A new research has revealed that the environmental benefits of electric cars are as good as none.
Dismissing the environmental benefits of electric cars as "fiction", Transport Watch group denounced inclusion of electric cars into green methods of transport.
The research paper says: "We conclude that the notion that electric cars will reduce emissions is a fiction."
According to the research, the amount of energy used by coal fired power stations to create the electricity to recharge electric vehicles makes them half as efficient as diesel cars.
Diesel powered vehicles emit approximately half as much CO2 as electric cars when the use of fossil fuels to produce electricity is taken into account.
The research further warned that Britain's carbon emissions could even go up if there is a sudden surge in demand for electric cars.
The findings even questions the 250 million pound government scheme, which offers 5,000 pound subsidies to buy a new electric car, the Telegraph reports.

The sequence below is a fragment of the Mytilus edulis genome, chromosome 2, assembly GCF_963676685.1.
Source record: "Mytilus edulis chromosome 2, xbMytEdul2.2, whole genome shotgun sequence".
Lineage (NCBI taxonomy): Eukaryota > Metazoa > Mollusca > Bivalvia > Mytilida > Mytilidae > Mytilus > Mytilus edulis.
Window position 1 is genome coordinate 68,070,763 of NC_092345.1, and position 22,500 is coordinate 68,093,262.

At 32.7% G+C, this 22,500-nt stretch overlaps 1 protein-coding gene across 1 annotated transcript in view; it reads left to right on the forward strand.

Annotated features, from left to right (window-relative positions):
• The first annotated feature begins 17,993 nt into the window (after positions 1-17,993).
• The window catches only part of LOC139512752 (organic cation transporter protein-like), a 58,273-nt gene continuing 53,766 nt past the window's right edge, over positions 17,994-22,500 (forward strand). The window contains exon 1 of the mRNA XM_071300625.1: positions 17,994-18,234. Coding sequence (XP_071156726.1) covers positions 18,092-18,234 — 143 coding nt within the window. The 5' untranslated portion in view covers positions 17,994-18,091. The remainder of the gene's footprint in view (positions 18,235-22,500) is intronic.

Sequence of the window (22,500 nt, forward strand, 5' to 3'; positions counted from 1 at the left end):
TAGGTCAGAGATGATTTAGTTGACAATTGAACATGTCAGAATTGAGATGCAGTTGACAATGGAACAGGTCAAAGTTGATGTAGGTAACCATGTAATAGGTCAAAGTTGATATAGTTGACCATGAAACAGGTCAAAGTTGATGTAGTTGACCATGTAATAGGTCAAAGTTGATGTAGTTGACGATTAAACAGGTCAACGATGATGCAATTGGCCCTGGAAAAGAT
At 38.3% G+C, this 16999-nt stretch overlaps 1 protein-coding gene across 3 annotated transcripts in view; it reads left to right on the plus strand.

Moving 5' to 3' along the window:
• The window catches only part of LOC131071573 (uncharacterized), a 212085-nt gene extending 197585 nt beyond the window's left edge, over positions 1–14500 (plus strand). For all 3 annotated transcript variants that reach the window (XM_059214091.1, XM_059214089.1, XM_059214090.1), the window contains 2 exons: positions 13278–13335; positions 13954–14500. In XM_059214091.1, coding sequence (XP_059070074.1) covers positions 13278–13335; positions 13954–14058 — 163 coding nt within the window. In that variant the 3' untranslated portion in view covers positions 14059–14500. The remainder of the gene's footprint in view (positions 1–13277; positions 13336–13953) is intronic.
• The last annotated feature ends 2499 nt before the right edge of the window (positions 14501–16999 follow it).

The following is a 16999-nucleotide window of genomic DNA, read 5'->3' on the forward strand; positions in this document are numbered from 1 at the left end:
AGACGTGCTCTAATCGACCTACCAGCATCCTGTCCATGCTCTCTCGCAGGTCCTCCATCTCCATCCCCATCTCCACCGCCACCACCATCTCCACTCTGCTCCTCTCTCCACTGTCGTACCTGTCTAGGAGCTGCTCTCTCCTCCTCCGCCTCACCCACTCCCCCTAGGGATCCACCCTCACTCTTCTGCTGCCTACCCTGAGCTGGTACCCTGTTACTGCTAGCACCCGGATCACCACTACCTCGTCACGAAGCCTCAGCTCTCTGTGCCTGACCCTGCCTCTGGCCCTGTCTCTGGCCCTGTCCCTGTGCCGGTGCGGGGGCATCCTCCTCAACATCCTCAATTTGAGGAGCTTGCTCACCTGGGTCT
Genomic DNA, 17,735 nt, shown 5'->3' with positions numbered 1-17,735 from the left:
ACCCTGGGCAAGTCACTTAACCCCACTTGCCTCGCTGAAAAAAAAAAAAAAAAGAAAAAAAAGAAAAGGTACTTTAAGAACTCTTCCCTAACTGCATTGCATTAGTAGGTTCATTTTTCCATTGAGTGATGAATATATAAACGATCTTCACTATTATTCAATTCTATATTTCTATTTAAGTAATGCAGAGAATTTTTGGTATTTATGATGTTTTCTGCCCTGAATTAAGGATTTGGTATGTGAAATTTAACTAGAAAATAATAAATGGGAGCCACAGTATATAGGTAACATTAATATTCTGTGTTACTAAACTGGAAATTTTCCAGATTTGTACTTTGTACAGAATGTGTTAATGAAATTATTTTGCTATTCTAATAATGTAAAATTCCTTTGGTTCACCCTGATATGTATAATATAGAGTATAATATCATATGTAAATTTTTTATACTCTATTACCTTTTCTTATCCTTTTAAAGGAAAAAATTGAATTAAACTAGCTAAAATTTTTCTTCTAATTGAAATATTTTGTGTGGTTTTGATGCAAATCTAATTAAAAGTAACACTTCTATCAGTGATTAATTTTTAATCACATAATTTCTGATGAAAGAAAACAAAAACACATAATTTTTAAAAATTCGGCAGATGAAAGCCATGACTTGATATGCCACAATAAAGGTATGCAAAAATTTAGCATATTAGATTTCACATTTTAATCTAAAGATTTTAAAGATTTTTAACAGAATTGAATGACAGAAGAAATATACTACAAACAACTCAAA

Paul Withrington of Transport Watch said: "The government should re-examine their assumptions and should not encourage this until they have decarbonized the generating industry. At the moment, it is nuts. If you bought an electric car now you would be looking at generating the same amount of carbon or more."
Factors making the rechargeable cars less efficient include the amount of electricity lost on the journey between the coal fired power stations which generate it and the point where it recharges the car, and the energy lost by the batteries and the motor.
The researchers calculated that of the energy burned in a power station, only a quarter reaches an electric car after leakages and losses along the supply chain are considered, giving the vehicle an energy efficiency score of 24%.
A modern diesel engine, by contrast, achieves 45% efficiency.